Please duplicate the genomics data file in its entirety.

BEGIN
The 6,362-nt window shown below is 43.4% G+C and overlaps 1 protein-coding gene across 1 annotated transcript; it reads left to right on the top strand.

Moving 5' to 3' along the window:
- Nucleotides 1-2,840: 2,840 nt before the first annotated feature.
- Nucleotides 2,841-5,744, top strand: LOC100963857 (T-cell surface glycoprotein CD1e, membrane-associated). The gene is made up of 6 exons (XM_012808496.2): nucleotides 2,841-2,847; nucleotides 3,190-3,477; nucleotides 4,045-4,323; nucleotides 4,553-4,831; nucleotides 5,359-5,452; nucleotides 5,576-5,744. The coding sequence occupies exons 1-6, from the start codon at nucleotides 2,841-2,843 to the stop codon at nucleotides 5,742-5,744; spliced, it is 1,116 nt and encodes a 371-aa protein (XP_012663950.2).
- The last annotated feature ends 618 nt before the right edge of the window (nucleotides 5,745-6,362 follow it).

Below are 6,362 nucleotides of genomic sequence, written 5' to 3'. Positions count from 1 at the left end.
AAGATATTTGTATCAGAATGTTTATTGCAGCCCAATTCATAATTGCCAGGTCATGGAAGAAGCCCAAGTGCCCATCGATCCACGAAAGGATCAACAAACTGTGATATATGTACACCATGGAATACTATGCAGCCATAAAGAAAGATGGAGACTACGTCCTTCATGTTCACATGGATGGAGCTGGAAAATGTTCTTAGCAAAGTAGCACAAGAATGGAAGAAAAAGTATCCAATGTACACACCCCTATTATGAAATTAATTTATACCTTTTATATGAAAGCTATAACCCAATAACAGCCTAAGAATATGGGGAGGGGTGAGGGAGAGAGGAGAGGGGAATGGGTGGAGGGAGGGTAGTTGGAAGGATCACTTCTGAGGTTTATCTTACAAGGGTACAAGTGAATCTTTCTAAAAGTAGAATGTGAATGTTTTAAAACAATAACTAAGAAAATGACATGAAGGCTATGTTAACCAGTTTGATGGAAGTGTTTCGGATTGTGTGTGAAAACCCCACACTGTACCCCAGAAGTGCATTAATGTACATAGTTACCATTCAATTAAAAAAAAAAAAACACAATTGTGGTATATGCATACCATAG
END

The 6,362-nt window shown below is 43.4% G+C and overlaps 1 protein-coding gene across 1 annotated transcript; it reads left to right on the top strand.

Moving 5' to 3' along the window:
- Nucleotides 1-2,840: 2,840 nt before the first annotated feature.
- Nucleotides 2,841-5,744, top strand: LOC100963857 (T-cell surface glycoprotein CD1e, membrane-associated). The gene is made up of 6 exons (XM_012808496.2): nucleotides 2,841-2,847; nucleotides 3,190-3,477; nucleotides 4,045-4,323; nucleotides 4,553-4,831; nucleotides 5,359-5,452; nucleotides 5,576-5,744. The coding sequence occupies exons 1-6, from the start codon at nucleotides 2,841-2,843 to the stop codon at nucleotides 5,742-5,744; spliced, it is 1,116 nt and encodes a 371-aa protein (XP_012663950.2).
- The last annotated feature ends 618 nt before the right edge of the window (nucleotides 5,745-6,362 follow it).

Below are 6,362 nucleotides of genomic sequence, written 5' to 3'. Positions count from 1 at the left end.
AAGATATTTGTATCAGAATGTTTATTGCAGCCCAATTCATAATTGCCAGGTCATGGAAGAAGCCCAAGTGCCCATCGATCCACGAAAGGATCAACAAACTGTGATATATGTACACCATGGAATACTATGCAGCCATAAAGAAAGATGGAGACTACGTCCTTCATGTTCACATGGATGGAGCTGGAAAATGTTCTTAGCAAAGTAGCACAAGAATGGAAGAAAAAGTATCCAATGTACACACCCCTATTATGAAATTAATTTATACCTTTTATATGAAAGCTATAACCCAATAACAGCCTAAGAATATGGGGAGGGGTGAGGGAGAGAGGAGAGGGGAATGGGTGGAGGGAGGGTAGTTGGAAGGATCACTTCTGAGGTTTATCTTACAAGGGTACAAGTGAATCTTTCTAAAAGTAGAATGTGAATGTTTTAAAACAATAACTAAGAAAATGACATGAAGGCTATGTTAACCAGTTTGATGGAAGTGTTTCGGATTGTGTGTGAAAACCCCACACTGTACCCCAGAAGTGCATTAATGTACATAGTTACCATTCAATTAAAAAAAAAAAAACACAATTGTGGTATATGCATACCATAG